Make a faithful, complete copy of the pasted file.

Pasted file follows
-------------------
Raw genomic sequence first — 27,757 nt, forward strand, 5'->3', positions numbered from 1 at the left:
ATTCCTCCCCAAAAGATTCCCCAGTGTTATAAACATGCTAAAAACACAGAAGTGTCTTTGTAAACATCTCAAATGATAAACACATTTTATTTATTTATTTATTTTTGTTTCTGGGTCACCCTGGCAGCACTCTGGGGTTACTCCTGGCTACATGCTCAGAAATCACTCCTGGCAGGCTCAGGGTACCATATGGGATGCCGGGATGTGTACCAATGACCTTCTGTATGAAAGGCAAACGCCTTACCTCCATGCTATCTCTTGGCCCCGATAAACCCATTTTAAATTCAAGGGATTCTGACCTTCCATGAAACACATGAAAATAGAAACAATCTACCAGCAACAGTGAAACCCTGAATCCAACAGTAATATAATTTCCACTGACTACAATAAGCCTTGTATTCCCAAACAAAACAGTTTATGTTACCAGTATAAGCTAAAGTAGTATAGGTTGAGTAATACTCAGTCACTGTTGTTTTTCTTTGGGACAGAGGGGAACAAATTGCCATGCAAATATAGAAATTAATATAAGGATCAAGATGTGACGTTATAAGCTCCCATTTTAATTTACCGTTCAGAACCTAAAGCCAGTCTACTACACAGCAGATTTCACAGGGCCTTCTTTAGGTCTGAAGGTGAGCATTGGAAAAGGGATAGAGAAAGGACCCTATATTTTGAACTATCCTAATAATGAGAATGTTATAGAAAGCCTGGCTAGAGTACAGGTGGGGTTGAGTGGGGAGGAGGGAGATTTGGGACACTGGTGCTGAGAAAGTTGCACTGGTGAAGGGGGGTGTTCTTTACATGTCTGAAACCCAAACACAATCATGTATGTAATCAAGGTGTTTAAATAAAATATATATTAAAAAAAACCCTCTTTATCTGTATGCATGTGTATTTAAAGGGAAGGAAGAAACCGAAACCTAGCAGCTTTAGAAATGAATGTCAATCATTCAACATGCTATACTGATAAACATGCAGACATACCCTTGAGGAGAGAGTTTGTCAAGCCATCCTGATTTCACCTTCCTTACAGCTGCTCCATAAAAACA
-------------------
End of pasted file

Raw genomic sequence first — 27,757 nt, forward strand, 5'->3', positions numbered from 1 at the left:
ATTCCTCCCCAAAAGATTCCCCAGTGTTATAAACATGCTAAAAACACAGAAGTGTCTTTGTAAACATCTCAAATGATAAACACATTTTATTTATTTATTTATTTTTGTTTCTGGGTCACCCTGGCAGCACTCTGGGGTTACTCCTGGCTACATGCTCAGAAATCACTCCTGGCAGGCTCAGGGTACCATATGGGATGCCGGGATGTGTACCAATGACCTTCTGTATGAAAGGCAAACGCCTTACCTCCATGCTATCTCTTGGCCCCGATAAACCCATTTTAAATTCAAGGGATTCTGACCTTCCATGAAACACATGAAAATAGAAACAATCTACCAGCAACAGTGAAACCCTGAATCCAACAGTAATATAATTTCCACTGACTACAATAAGCCTTGTATTCCCAAACAAAACAGTTTATGTTACCAGTATAAGCTAAAGTAGTATAGGTTGAGTAATACTCAGTCACTGTTGTTTTTCTTTGGGACAGAGGGGAACAAATTGCCATGCAAATATAGAAATTAATATAAGGATCAAGATGTGACGTTATAAGCTCCCATTTTAATTTACCGTTCAGAACCTAAAGCCAGTCTACTACACAGCAGATTTCACAGGGCCTTCTTTAGGTCTGAAGGTGAGCATTGGAAAAGGGATAGAGAAAGGACCCTATATTTTGAACTATCCTAATAATGAGAATGTTATAGAAAGCCTGGCTAGAGTACAGGTGGGGTTGAGTGGGGAGGAGGGAGATTTGGGACACTGGTGCTGAGAAAGTTGCACTGGTGAAGGGGGGTGTTCTTTACATGTCTGAAACCCAAACACAATCATGTATGTAATCAAGGTGTTTAAATAAAATATATATTAAAAAAAACCCTCTTTATCTGTATGCATGTGTATTTAAAGGGAAGGAAGAAACCGAAACCTAGCAGCTTTAGAAATGAATGTCAATCATTCAACATGCTATACTGATAAACATGCAGACATACCCTTGAGGAGAGAGTTTGTCAAGCCATCCTGATTTCACCTTCCTTACAGCTGCTCCATAAAAACA